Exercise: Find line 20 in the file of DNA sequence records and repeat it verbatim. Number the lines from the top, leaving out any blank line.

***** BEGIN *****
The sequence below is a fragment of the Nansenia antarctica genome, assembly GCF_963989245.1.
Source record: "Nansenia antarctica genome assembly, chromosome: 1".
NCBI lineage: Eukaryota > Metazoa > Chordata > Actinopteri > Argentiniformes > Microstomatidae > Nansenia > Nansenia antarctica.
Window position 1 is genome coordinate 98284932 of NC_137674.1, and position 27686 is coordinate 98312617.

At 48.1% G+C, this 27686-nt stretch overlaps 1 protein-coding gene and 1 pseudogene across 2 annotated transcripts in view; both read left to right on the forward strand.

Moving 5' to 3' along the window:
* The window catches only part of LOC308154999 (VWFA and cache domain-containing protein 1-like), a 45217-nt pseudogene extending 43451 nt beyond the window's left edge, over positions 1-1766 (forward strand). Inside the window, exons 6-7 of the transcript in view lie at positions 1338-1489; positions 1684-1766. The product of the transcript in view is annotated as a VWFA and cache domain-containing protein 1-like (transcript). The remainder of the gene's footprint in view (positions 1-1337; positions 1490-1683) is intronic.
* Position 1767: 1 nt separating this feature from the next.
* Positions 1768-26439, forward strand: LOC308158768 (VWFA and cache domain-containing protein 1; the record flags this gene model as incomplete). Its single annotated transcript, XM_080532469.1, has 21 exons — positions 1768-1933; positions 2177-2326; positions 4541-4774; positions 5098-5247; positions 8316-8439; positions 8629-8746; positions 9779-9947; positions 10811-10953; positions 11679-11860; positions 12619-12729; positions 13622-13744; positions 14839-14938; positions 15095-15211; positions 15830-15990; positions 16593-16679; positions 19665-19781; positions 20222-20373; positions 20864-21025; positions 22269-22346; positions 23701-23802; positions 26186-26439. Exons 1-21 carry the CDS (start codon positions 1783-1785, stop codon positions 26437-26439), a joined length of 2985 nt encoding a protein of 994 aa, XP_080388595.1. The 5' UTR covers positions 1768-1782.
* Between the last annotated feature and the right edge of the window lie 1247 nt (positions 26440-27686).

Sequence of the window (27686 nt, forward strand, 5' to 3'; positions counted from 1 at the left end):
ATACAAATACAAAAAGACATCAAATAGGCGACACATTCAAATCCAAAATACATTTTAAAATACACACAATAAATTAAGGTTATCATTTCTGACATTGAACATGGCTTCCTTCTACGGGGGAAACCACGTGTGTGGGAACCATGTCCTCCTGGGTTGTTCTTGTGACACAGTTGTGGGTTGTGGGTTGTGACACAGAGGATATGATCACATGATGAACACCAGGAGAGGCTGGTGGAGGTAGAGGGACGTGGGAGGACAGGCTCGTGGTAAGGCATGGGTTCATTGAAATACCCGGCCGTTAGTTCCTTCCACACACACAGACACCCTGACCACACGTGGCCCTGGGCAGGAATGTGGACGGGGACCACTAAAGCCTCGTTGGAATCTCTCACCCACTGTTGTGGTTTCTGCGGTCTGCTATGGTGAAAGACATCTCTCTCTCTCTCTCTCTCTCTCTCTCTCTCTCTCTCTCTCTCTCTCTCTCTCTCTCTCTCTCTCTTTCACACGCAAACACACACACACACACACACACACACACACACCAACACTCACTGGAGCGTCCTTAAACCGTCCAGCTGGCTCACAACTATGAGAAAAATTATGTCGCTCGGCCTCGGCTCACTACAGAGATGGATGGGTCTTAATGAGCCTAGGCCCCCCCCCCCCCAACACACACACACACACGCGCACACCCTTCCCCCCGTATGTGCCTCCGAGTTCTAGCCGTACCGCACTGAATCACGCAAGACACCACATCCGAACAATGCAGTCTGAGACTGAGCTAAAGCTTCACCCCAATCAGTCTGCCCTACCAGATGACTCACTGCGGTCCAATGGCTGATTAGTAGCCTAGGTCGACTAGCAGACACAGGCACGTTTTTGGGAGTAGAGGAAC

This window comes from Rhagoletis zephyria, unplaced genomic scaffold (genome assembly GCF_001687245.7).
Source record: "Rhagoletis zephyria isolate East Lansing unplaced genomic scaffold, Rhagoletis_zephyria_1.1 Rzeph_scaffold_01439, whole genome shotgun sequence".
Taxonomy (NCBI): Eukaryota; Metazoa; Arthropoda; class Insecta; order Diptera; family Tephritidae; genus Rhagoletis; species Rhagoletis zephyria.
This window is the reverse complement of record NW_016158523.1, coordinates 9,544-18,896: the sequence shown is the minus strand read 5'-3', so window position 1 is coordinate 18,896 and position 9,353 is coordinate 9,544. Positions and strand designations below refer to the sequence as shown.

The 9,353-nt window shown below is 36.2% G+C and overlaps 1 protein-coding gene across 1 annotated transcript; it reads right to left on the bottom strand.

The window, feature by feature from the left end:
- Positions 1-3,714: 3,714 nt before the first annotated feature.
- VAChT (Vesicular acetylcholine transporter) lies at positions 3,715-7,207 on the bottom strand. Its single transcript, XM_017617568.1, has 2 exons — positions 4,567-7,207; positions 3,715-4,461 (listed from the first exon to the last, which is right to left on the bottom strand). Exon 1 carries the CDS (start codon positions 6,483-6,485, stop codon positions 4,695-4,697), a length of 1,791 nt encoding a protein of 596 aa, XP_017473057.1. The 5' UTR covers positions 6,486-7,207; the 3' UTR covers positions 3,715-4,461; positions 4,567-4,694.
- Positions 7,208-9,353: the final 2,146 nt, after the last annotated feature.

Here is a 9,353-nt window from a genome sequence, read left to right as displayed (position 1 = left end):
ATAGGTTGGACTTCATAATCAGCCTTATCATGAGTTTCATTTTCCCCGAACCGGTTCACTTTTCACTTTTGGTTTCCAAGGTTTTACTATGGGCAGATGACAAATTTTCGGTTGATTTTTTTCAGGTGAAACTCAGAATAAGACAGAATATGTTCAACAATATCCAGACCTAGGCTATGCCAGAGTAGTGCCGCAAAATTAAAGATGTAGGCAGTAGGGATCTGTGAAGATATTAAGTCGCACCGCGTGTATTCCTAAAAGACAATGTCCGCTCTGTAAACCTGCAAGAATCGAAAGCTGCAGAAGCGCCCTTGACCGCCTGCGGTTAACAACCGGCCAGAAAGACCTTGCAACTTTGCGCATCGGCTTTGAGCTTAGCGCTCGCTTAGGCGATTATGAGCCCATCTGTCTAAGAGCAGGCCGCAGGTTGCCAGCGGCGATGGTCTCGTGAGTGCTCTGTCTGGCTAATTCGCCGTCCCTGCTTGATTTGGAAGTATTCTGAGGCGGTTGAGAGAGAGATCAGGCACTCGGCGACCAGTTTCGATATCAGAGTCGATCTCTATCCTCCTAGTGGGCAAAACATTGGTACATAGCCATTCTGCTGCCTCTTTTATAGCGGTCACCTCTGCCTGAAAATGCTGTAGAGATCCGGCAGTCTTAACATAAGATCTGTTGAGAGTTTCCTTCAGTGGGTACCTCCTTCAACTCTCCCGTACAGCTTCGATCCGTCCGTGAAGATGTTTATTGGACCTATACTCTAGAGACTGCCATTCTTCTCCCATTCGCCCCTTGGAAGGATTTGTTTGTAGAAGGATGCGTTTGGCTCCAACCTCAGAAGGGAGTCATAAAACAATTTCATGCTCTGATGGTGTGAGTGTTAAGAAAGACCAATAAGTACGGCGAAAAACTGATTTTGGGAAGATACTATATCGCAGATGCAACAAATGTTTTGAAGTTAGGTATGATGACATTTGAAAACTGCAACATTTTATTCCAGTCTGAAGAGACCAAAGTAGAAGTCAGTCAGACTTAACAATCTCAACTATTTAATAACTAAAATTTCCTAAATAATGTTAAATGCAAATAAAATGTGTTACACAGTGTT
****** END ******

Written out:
- VAChT (Vesicular acetylcholine transporter) lies at positions 3,715-7,207 on the bottom strand. Its single transcript, XM_017617568.1, has 2 exons — positions 4,567-7,207; positions 3,715-4,461 (listed from the first exon to the last, which is right to left on the bottom strand). Exon 1 carries the CDS (start codon positions 6,483-6,485, stop codon positions 4,695-4,697), a length of 1,791 nt encoding a protein of 596 aa, XP_017473057.1. The 5' UTR covers positions 6,486-7,207; the 3' UTR covers positions 3,715-4,461; positions 4,567-4,694.